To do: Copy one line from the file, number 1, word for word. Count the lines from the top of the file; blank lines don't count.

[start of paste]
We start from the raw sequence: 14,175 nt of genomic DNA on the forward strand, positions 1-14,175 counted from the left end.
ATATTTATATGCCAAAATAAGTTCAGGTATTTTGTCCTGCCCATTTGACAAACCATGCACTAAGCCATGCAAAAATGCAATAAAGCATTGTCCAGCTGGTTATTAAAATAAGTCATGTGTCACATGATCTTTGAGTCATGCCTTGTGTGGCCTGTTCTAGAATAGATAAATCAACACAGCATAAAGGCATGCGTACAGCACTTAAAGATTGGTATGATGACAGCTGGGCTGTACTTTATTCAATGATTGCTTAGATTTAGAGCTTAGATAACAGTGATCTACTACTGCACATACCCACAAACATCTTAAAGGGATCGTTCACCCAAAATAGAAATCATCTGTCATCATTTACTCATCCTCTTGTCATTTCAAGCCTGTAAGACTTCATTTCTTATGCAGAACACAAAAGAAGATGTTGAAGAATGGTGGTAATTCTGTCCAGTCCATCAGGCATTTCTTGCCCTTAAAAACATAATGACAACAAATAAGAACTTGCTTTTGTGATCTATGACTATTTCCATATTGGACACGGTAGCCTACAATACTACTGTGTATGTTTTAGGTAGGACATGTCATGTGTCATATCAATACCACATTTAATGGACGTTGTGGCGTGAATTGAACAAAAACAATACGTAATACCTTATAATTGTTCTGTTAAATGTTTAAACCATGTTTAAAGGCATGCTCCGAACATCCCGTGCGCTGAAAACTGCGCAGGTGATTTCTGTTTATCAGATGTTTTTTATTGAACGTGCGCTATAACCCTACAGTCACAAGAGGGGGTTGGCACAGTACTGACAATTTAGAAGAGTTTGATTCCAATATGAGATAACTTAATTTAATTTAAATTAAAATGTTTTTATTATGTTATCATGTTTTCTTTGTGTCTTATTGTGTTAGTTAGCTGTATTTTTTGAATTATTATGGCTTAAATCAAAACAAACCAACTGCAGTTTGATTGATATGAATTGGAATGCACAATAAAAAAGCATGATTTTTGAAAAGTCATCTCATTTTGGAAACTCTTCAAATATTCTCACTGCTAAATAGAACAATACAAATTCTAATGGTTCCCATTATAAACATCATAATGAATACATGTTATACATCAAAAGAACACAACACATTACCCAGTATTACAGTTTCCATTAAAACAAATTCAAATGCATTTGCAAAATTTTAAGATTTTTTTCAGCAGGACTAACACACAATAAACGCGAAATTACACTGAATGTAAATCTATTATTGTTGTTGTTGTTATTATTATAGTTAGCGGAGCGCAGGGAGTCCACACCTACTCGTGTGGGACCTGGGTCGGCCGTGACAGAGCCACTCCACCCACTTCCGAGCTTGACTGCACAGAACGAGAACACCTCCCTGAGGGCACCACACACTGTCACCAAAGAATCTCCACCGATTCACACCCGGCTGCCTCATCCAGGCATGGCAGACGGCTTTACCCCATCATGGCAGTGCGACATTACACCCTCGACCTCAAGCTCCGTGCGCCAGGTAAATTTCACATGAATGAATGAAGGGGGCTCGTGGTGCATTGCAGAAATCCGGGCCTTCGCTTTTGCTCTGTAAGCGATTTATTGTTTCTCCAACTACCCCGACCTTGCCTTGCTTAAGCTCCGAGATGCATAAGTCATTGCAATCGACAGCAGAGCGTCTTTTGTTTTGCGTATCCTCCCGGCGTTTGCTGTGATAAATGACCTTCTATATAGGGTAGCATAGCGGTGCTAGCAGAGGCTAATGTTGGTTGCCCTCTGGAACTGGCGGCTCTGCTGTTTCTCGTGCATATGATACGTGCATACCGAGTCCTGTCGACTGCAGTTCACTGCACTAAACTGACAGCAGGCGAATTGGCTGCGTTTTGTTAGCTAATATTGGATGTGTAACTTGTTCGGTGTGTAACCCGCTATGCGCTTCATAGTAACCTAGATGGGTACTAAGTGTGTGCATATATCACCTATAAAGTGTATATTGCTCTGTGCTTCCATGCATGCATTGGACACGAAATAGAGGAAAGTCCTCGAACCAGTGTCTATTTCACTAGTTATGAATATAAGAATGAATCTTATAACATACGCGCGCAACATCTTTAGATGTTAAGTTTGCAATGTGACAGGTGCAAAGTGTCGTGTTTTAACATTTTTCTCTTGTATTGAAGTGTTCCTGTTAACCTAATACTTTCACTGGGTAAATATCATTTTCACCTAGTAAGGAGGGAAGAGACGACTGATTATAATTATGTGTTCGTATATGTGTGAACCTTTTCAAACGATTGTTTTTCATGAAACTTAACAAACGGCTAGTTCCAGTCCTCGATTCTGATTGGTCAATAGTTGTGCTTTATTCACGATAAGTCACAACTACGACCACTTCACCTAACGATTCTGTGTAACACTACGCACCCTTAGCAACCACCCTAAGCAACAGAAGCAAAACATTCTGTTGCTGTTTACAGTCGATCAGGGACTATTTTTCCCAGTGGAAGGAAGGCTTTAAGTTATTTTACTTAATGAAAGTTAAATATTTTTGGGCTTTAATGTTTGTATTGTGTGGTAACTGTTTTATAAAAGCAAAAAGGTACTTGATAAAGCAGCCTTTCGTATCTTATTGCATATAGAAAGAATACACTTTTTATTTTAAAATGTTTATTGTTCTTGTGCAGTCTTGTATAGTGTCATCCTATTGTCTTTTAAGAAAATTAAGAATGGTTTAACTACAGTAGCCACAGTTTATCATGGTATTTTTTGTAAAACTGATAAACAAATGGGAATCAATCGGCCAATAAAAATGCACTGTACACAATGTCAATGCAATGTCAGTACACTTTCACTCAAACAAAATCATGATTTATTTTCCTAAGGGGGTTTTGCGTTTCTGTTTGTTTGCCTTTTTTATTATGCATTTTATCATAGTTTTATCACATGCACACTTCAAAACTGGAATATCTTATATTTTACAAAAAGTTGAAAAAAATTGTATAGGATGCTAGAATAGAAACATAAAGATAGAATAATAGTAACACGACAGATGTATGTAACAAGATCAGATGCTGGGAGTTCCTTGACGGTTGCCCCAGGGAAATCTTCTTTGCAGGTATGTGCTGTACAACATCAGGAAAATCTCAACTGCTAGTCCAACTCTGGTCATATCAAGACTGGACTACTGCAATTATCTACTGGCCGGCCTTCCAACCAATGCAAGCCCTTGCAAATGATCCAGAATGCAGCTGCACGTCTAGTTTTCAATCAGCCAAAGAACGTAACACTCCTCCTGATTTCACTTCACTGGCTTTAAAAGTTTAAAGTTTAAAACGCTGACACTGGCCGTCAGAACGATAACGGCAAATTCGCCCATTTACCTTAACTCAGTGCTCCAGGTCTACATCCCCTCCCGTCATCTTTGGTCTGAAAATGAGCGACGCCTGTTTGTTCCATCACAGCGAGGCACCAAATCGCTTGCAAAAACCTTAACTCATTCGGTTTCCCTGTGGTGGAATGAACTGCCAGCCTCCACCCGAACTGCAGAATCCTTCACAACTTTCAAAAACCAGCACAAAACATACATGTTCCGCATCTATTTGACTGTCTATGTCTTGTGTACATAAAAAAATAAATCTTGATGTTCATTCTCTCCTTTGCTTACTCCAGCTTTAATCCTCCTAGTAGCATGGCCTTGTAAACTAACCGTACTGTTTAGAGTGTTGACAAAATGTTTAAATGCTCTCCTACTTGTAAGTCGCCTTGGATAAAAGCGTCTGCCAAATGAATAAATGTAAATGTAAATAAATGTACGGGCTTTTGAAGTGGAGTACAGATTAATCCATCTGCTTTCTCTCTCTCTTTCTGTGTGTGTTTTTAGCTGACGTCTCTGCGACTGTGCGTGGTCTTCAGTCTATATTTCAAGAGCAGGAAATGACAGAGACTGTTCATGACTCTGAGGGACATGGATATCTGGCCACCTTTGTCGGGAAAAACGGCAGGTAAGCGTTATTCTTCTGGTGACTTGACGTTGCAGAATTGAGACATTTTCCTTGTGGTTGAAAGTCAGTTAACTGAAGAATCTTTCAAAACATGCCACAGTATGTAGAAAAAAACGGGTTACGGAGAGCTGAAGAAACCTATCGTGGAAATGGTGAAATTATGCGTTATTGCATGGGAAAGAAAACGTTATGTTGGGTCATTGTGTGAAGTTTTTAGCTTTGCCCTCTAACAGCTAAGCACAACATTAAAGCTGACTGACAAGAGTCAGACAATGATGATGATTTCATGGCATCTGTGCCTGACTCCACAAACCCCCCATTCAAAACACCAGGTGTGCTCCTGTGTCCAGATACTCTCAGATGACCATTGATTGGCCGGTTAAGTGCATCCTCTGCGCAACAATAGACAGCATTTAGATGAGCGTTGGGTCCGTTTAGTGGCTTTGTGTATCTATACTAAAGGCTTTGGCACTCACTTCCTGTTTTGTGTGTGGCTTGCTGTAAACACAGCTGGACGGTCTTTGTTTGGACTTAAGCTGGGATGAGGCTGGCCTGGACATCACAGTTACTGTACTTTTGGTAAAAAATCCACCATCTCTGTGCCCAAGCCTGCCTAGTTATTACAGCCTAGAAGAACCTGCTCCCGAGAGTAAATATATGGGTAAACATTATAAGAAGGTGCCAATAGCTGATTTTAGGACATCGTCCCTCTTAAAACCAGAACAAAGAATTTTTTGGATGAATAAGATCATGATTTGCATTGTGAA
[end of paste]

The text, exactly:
We start from the raw sequence: 14,175 nt of genomic DNA on the forward strand, positions 1-14,175 counted from the left end.